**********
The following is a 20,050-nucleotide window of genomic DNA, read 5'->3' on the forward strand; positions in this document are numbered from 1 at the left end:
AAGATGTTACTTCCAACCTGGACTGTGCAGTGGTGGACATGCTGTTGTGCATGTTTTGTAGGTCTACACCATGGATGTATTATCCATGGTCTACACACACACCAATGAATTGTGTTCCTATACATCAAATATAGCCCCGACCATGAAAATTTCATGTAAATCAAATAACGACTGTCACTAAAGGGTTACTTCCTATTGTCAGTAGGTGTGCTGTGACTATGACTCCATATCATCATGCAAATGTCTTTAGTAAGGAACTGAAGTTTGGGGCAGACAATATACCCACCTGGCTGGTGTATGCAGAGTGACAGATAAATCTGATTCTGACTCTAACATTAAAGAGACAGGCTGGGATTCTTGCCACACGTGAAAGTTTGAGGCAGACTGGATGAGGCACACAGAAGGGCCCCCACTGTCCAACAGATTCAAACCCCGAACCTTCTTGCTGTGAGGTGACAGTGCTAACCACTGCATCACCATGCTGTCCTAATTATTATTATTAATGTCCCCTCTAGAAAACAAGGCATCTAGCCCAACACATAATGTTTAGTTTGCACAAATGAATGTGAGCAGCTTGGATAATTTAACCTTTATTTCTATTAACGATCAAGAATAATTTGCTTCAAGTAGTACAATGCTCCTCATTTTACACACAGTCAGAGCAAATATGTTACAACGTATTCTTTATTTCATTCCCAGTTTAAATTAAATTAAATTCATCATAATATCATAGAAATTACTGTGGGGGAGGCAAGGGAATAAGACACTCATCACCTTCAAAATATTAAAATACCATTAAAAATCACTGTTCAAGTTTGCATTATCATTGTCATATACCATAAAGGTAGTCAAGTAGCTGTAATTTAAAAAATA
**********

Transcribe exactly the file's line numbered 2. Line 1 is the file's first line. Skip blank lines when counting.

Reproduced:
AAGATGTTACTTCCAACCTGGACTGTGCAGTGGTGGACATGCTGTTGTGCATGTTTTGTAGGTCTACACCATGGATGTATTATCCATGGTCTACACACACACCAATGAATTGTGTTCCTATACATCAAATATAGCCCCGACCATGAAAATTTCATGTAAATCAAATAACGACTGTCACTAAAGGGTTACTTCCTATTGTCAGTAGGTGTGCTGTGACTATGACTCCATATCATCATGCAAATGTCTTTAGTAAGGAACTGAAGTTTGGGGCAGACAATATACCCACCTGGCTGGTGTATGCAGAGTGACAGATAAATCTGATTCTGACTCTAACATTAAAGAGACAGGCTGGGATTCTTGCCACACGTGAAAGTTTGAGGCAGACTGGATGAGGCACACAGAAGGGCCCCCACTGTCCAACAGATTCAAACCCCGAACCTTCTTGCTGTGAGGTGACAGTGCTAACCACTGCATCACCATGCTGTCCTAATTATTATTATTAATGTCCCCTCTAGAAAACAAGGCATCTAGCCCAACACATAATGTTTAGTTTGCACAAATGAATGTGAGCAGCTTGGATAATTTAACCTTTATTTCTATTAACGATCAAGAATAATTTGCTTCAAGTAGTACAATGCTCCTCATTTTACACACAGTCAGAGCAAATATGTTACAACGTATTCTTTATTTCATTCCCAGTTTAAATTAAATTAAATTCATCATAATATCATAGAAATTACTGTGGGGGAGGCAAGGGAATAAGACACTCATCACCTTCAAAATATTAAAATACCATTAAAAATCACTGTTCAAGTTTGCATTATCATTGTCATATACCATAAAGGTAGTCAAGTAGCTGTAATTTAAAAAATA